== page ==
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The Paragons are a team of pulp heroes in the late 19th century. They are steampunk superheroes with powerful gadgets that make them more powerful than near mortals.
They aren’t the stars of Society of Steam Book One: The Falling Machine by Andrew Mayer.
Instead the book focuses around two players in their circle. Sarah Stanton is the daughter of the Industrialist and confidant of the Professor (a.k.a. Sir Dennis Darby). Her costar is the Automaton, Tom for short, a powerful robotic man and Darby’s greatest creation.
When Darby dies, it quickly falls to them to solve the crime.
The Falling Machine is filled with characters torn right out of a fevered pulp dream. The villains and heroes all carry crazy gadget weapons, rather it’s the Industrialist’s automatic pistols or the murderous Bomb Lance’s spear launchers.
The cast quickly allows Mayer to design a world of pulp superheroes while never breaking away from a rather traditional Victorian era New York. It makes the setting truly unique while leaving it grounded in reality.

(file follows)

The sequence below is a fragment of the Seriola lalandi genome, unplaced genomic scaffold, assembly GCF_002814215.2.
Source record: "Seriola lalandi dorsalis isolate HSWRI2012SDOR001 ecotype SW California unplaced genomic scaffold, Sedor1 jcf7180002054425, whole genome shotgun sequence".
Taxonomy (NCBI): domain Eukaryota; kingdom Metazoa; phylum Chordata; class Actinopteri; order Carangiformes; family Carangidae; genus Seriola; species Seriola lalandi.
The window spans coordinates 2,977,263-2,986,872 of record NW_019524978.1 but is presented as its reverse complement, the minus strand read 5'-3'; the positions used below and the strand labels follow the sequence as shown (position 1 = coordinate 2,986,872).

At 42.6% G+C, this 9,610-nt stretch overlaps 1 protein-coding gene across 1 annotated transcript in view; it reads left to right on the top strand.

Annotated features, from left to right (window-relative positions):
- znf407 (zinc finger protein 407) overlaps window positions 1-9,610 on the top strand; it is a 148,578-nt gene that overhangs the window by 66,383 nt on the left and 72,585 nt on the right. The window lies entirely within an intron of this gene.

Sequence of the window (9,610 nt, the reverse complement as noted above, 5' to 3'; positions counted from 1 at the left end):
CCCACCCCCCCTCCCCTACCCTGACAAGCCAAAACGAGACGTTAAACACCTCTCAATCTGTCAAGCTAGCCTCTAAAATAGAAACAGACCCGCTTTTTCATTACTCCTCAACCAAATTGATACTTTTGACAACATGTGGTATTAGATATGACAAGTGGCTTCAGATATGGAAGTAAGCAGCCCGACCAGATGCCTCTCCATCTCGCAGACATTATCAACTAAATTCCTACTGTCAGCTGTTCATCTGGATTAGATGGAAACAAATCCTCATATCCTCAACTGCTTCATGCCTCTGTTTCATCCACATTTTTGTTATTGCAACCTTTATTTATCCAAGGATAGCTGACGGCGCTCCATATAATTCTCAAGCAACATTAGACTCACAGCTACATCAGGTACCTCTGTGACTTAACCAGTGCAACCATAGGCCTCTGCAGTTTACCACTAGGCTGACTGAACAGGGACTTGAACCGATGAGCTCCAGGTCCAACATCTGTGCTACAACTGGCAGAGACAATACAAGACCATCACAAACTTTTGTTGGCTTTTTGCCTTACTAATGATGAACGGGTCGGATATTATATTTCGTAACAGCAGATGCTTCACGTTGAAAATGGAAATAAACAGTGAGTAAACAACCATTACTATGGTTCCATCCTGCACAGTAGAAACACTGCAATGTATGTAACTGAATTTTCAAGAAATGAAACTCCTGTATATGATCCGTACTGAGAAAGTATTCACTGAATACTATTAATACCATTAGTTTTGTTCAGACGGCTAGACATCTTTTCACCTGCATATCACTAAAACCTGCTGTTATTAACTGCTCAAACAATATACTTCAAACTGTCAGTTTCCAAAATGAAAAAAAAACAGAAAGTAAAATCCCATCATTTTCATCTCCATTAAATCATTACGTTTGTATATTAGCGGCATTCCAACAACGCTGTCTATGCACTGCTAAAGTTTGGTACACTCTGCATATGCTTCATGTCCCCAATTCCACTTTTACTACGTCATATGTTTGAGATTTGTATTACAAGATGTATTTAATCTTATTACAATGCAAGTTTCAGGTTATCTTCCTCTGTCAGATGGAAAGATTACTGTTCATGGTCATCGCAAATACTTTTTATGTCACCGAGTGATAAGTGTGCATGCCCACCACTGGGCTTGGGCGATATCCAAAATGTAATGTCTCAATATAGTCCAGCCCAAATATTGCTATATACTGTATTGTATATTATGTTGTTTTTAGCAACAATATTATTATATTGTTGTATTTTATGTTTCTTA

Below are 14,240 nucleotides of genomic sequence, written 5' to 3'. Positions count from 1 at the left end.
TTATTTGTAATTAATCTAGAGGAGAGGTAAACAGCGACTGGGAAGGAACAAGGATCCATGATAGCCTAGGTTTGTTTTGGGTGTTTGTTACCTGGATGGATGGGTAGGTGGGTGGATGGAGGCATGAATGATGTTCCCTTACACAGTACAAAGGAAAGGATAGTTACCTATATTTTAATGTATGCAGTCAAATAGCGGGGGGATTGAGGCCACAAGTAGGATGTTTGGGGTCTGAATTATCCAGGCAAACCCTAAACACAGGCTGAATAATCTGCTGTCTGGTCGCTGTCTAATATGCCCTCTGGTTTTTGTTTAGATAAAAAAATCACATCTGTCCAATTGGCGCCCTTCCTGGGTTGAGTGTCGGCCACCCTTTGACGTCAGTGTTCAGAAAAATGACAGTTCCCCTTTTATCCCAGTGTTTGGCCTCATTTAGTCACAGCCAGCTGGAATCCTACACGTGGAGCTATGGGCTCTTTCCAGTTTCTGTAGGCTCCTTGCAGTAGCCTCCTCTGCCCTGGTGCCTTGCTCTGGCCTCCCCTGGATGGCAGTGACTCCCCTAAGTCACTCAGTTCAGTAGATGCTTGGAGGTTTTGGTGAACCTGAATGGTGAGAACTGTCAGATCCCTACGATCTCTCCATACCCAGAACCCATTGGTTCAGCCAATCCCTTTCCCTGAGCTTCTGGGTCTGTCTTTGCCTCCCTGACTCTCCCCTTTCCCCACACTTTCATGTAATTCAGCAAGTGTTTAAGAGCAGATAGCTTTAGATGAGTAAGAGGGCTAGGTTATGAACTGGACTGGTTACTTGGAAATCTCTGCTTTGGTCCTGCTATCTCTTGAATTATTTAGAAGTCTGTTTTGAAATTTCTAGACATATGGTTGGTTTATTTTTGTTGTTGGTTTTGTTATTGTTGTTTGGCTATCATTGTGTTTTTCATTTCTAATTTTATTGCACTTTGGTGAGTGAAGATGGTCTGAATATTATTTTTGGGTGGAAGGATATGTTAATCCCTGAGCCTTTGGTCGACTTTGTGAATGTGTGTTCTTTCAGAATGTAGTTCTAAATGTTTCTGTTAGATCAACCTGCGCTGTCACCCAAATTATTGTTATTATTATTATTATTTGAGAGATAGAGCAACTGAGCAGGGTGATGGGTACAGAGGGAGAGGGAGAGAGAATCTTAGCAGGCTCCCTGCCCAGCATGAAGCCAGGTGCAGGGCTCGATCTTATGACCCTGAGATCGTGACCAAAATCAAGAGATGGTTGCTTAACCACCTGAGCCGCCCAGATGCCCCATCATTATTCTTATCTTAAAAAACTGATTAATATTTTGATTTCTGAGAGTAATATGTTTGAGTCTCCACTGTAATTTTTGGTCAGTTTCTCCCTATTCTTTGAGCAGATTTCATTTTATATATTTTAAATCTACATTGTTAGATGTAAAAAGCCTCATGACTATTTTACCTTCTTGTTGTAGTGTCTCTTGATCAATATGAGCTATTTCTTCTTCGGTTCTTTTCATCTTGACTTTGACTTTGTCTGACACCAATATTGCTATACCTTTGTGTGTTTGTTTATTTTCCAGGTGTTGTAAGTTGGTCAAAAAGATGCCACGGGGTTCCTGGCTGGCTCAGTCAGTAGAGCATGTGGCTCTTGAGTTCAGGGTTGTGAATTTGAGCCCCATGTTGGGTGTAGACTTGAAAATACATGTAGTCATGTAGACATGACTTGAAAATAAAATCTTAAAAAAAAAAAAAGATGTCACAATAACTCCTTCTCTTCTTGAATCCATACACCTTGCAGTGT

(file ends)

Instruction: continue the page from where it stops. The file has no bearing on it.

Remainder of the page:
Ultimately, the story comes down to Automaton and Sarah’s quest to find their place as heroes in the aftermath of their mentor’s death. While the book completes their quest, it leaves many more answers left open. Mayer embraces the series aesthetic far too tightly and leaves far too much undone by book’s end. This leaves The Falling Machine to feel like only the first third of a much larger novel instead of a standalone novel.
That aside, Mayer’s prose moves along at a fever pitch, always driving the story forward and keeping the reader hooked in. I found myself covering hundreds of pages without ever wandering from the compelling narrative.
Anyone that loves pulp concepts in a Victorian era setting should take a look at The Society of Steam series. The Falling Machine comes Highly Recommended.